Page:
The mode of most "absurdist" plays is tragicomedy.Facts|date=March 2008 Besides his multifaceted influence in other areas, Esslin cites William Shakespeare, the first great playwright to use tragicomedy,Facts|date=March 2008, as an influence on the "Absurd drama."Facts|date=March 2008 Shakespeare's influence is acknowledged directly in the titles of Ionesco's "Macbett" and Stoppard's "Rosencrantz and Guildenstern Are Dead". Though layered with a significant amount of tragedy, the Theatre of the Absurd echoes other great forms of comedic performance, according to Esslin, from Commedia dell'arte to Vaudeville.Facts|date=March 2008 Similarly, Esslin cites early film comedians such as Charlie Chaplin, Laurel and Hardy, The Marx Brothers, and Buster Keaton as direct influences (Keaton even starred in Beckett's "Film" in 1965).Facts|date=March 2008

Formal experimentation

As an experimental form of theatre, Theatre of the Absurd employs techniques borrowed from earlier innovators. Writers and techniques frequently mentioned in relation to the Absurdists include the following: 19th century nonsense poets like Lewis Carroll or Edward Lear; Polish playwright Stanisław Ignacy Witkiewicz; the Russian Absurdists, Daniil Kharms, Nikolai Erdman and so on; Bertholt Brecht's distancing techniques in his "Epic Theatre"; and the "dream plays" of August Strindberg.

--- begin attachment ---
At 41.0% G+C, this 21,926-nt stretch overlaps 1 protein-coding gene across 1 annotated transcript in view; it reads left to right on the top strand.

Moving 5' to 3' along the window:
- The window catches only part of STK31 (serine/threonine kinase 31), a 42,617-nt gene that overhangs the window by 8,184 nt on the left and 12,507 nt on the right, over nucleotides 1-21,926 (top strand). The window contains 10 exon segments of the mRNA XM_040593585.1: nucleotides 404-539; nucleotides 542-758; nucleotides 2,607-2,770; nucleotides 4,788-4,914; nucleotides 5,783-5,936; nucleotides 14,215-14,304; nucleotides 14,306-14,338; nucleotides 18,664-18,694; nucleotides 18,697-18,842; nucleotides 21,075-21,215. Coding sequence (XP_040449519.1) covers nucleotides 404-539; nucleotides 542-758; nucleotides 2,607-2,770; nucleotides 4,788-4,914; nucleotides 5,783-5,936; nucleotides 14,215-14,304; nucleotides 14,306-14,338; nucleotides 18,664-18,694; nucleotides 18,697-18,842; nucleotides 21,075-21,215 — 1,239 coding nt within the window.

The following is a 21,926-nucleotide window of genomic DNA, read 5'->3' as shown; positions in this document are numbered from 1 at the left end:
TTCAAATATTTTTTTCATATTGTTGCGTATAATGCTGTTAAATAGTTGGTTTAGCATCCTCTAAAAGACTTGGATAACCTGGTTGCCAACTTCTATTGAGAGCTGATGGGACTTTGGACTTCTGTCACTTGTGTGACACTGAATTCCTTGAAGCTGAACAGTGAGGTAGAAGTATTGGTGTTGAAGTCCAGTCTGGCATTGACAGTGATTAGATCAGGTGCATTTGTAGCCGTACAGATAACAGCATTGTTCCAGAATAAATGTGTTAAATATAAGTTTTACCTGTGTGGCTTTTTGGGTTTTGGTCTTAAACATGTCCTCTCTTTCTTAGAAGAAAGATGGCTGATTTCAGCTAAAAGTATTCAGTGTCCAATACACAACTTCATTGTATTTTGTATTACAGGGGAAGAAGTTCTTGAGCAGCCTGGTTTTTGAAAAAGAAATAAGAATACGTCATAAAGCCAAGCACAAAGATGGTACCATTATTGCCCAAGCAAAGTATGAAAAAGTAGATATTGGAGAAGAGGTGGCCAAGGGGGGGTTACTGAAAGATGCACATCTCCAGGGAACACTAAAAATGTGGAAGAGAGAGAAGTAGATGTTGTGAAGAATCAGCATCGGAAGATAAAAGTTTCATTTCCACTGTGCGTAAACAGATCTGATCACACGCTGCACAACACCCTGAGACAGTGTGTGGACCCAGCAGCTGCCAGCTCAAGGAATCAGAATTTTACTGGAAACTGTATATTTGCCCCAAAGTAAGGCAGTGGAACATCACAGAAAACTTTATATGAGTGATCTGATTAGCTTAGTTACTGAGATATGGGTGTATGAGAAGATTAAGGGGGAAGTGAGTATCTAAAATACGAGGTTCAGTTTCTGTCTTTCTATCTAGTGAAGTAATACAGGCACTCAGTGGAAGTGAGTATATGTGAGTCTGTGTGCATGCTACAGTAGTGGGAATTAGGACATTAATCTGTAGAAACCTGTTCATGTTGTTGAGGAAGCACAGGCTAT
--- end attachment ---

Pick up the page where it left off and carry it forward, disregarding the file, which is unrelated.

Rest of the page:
One commonly cited precursor is Luigi Pirandello, especially "Six Characters in Search of an Author". Pirandello was a highly regarded theatrical experimentalist who wanted to bring down the fourth wall utilized by Realism and playwrights like Henrik Ibsen (Jacobus). According to W. B. Worthen, "Six Characters", and other Pirandello plays, use "Metatheater—roleplaying, plays-within-plays, and a flexible sense of the limits of stage and illusion—to examine a highly theatricalized vision of identity" (702).

Another influential playwright was Guillaume Apollinaire whose "Les Mamelles de Tirésias" was the first work to be called "surreal."Facts|date=March 2008

Pataphysics, Dadaism, and Surrealism

One of the most significant common precursors is Alfred Jarry whose wild, irreverent, and lascivious "Ubu" plays scandalized Paris in the 1890s. Likewise, the concept of 'Pataphysics–"the science of imaginary solutions"–first presented in Jarry's "Gestes et opinions du docteur Faustroll, pataphysicien" ("Exploits and Opinions of Dr. Faustroll, Pataphysician") was inspirational to many later Absurdists, some of whom joined the Collège de 'pataphysique founded in honor of Jarry in 1948 (both Ionesco and Arrabal were given the title Transcendent Satrape of the Collège de 'pataphysique). The Alfred Jarry Theatre, founded by Antonin Artaud and Roger Vitrac, housed several Absurdist plays, including ones by Ionesco and Adamov.